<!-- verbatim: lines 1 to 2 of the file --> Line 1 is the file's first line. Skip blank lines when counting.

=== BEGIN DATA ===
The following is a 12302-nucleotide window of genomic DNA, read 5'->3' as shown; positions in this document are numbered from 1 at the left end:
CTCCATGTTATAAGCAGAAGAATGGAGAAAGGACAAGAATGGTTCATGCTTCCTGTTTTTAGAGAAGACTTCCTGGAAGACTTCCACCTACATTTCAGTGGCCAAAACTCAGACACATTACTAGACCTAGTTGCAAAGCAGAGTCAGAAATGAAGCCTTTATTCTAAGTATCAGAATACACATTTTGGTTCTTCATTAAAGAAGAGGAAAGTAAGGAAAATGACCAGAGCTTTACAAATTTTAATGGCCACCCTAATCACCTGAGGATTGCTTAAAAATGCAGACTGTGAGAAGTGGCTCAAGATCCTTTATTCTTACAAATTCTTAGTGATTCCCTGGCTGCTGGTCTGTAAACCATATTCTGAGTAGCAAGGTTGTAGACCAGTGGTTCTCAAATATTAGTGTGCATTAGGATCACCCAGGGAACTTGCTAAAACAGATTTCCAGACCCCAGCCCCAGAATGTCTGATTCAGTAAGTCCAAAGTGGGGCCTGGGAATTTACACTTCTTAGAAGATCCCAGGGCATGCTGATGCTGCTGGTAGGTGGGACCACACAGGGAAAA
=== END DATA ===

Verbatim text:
The following is a 12302-nucleotide window of genomic DNA, read 5'->3' as shown; positions in this document are numbered from 1 at the left end:
CTCCATGTTATAAGCAGAAGAATGGAGAAAGGACAAGAATGGTTCATGCTTCCTGTTTTTAGAGAAGACTTCCTGGAAGACTTCCACCTACATTTCAGTGGCCAAAACTCAGACACATTACTAGACCTAGTTGCAAAGCAGAGTCAGAAATGAAGCCTTTATTCTAAGTATCAGAATACACATTTTGGTTCTTCATTAAAGAAGAGGAAAGTAAGGAAAATGACCAGAGCTTTACAAATTTTAATGGCCACCCTAATCACCTGAGGATTGCTTAAAAATGCAGACTGTGAGAAGTGGCTCAAGATCCTTTATTCTTACAAATTCTTAGTGATTCCCTGGCTGCTGGTCTGTAAACCATATTCTGAGTAGCAAGGTTGTAGACCAGTGGTTCTCAAATATTAGTGTGCATTAGGATCACCCAGGGAACTTGCTAAAACAGATTTCCAGACCCCAGCCCCAGAATGTCTGATTCAGTAAGTCCAAAGTGGGGCCTGGGAATTTACACTTCTTAGAAGATCCCAGGGCATGCTGATGCTGCTGGTAGGTGGGACCACACAGGGAAAA